The U.S. Food and Drug Administration has approved the use of Trikafta® (elexacaftor/tezacaftor/ivacaftor) for children ages 6 through 11 who have at least one copy of the F508del mutation or certain mutations in the CFTR gene that are responsive based on lab data.
The U.S. Food and Drug Administration (FDA) today expanded its approval of three CFTR modulators to include additional people with CF who have certain rare mutations. The approval enables more than 600 individuals with CF who were not previously eligible for modulators to access drugs that treat the underlying cause of their disease for the first time.
The CF Foundation has successfully completed a sale of its remaining stake in royalties related to Vertex's CFTR modulators for an upfront payment of $575 million and a potential future payment of $75 million, bringing additional resources to the fight against CF.
Roche has acquired a set of potentiator compounds from Enterprise Therapeutics and intends to study them for the treatment of CF. The Cystic Fibrosis Foundation previously provided funding to Enterprise to develop these potential medicines.
On Aug. 27, leaders from the Cystic Fibrosis Foundation, along with several people from the CF community, participated in a virtual public meeting hosted by the Institute for Clinical and Economic Review to provide insights and expertise on the value of CFTR modulators.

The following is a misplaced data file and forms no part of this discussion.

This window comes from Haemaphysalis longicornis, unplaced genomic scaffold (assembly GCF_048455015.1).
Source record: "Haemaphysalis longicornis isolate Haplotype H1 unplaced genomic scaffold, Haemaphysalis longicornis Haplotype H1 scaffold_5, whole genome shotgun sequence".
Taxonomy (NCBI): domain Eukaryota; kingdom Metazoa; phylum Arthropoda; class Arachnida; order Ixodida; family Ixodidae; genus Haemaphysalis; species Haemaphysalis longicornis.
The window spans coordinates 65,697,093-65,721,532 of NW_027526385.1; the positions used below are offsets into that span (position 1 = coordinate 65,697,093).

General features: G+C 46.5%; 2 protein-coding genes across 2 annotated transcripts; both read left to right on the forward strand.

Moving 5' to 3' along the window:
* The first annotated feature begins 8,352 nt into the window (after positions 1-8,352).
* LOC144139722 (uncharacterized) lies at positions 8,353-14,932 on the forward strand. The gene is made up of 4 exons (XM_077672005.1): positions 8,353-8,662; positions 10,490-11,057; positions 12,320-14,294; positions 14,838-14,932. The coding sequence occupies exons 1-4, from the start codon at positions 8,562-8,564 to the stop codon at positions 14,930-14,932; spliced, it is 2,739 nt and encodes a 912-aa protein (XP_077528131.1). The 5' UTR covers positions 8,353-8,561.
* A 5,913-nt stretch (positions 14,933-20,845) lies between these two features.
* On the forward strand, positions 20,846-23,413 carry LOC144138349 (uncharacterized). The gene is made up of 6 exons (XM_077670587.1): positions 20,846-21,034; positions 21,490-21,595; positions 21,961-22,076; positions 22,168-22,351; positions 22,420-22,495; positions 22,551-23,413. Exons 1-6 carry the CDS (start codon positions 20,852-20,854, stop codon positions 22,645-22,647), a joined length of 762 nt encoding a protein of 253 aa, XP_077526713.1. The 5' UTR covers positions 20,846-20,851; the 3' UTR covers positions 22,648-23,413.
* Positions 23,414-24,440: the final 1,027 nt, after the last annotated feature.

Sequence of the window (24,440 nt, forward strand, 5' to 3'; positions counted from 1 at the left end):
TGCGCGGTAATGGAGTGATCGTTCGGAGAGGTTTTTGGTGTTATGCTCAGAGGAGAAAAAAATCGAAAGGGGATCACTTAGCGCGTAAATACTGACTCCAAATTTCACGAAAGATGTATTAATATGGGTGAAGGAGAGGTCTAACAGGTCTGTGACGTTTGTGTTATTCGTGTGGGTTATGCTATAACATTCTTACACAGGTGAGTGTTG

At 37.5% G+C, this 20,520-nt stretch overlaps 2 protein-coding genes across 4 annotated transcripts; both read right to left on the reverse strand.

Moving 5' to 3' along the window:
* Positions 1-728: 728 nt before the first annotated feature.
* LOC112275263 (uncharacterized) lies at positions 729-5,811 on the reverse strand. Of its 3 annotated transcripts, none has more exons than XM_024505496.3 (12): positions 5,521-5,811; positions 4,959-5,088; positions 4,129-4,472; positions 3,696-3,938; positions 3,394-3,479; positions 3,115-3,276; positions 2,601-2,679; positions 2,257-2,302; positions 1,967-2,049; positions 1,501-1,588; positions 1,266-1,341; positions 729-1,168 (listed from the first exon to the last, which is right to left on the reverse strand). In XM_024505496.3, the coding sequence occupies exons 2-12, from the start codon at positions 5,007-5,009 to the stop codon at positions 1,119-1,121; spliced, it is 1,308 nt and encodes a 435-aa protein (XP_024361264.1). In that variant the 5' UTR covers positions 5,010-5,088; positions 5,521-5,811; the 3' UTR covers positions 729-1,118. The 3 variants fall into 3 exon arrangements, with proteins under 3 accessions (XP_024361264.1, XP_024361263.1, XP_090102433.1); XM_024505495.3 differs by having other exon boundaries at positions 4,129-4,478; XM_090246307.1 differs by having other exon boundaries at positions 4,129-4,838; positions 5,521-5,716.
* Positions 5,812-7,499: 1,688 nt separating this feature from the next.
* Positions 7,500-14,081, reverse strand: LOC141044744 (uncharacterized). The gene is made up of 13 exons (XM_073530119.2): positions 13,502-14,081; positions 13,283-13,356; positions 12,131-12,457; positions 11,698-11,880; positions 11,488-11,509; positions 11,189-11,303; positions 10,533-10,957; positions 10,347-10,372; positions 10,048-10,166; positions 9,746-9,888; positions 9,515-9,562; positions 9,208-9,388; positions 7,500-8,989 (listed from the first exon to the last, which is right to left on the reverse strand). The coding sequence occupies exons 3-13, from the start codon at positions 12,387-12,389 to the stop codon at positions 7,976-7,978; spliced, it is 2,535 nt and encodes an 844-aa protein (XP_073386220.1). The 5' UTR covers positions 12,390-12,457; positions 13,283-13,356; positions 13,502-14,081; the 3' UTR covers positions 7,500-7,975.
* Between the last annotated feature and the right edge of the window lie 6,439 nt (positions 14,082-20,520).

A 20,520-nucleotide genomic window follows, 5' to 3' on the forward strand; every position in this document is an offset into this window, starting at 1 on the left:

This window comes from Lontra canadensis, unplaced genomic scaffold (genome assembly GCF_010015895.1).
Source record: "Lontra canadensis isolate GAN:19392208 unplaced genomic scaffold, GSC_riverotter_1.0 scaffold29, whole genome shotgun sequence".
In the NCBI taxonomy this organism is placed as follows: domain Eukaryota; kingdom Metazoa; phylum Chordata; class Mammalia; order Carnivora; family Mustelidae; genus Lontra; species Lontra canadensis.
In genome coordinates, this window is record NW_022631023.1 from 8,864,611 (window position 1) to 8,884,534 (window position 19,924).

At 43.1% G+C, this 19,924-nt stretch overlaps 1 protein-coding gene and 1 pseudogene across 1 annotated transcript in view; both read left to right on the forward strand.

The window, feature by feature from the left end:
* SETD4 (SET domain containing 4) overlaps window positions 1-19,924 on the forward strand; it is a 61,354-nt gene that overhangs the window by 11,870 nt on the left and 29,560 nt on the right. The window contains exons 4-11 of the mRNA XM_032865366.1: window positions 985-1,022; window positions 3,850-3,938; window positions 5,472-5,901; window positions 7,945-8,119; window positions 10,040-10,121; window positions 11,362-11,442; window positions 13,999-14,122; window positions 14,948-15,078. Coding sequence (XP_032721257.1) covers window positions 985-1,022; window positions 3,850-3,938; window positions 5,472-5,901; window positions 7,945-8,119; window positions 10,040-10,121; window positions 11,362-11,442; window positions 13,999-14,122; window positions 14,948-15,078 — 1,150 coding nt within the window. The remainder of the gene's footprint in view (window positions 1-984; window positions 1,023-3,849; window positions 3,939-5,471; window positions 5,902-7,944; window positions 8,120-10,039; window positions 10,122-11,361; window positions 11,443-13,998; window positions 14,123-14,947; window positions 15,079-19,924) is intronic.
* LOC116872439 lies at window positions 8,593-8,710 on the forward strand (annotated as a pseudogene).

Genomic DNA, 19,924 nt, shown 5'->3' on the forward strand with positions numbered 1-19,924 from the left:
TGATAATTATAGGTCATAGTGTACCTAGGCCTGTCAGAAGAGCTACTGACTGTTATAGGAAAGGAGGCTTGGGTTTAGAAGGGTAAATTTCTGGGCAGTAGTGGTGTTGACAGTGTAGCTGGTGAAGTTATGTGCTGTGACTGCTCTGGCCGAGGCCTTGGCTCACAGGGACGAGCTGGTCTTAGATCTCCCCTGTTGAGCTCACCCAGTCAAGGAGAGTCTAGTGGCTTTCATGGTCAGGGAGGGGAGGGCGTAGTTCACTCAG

The Institute for Clinical and Economic Review (ICER) recently posted a draft evidence report to outline their initial assessment of the clinical effectiveness and value of CFTR modulators, including elexacaftor/tezacaftor/ivacaftor (TrikaftaTM). The document is open for public comment through March 18.
The Cystic Fibrosis Foundation announced today that it has licensed a compound to the biopharmaceutical company AbbVie to develop into a potential CFTR modulator treatment.
The U.S. Food and Drug Administration has approved the use of the triple-combination modulator elexacaftor/tezacaftor/ivacaftor (Trikafta™) for people with cystic fibrosis ages 12 and older who have at least one copy of the F508del mutation.
This medicine represents the single greatest therapeutic advancement in the history of CF, offering a treatment for the underlying cause of the disease that could eventually benefit more than 90 percent of people with CF.
The U.S. Food and Drug Administration approved the use of lumacaftor/ivacaftor (Orkambi®) today for children with cystic fibrosis ages 2 to 5 who have two copies of the F508del mutation.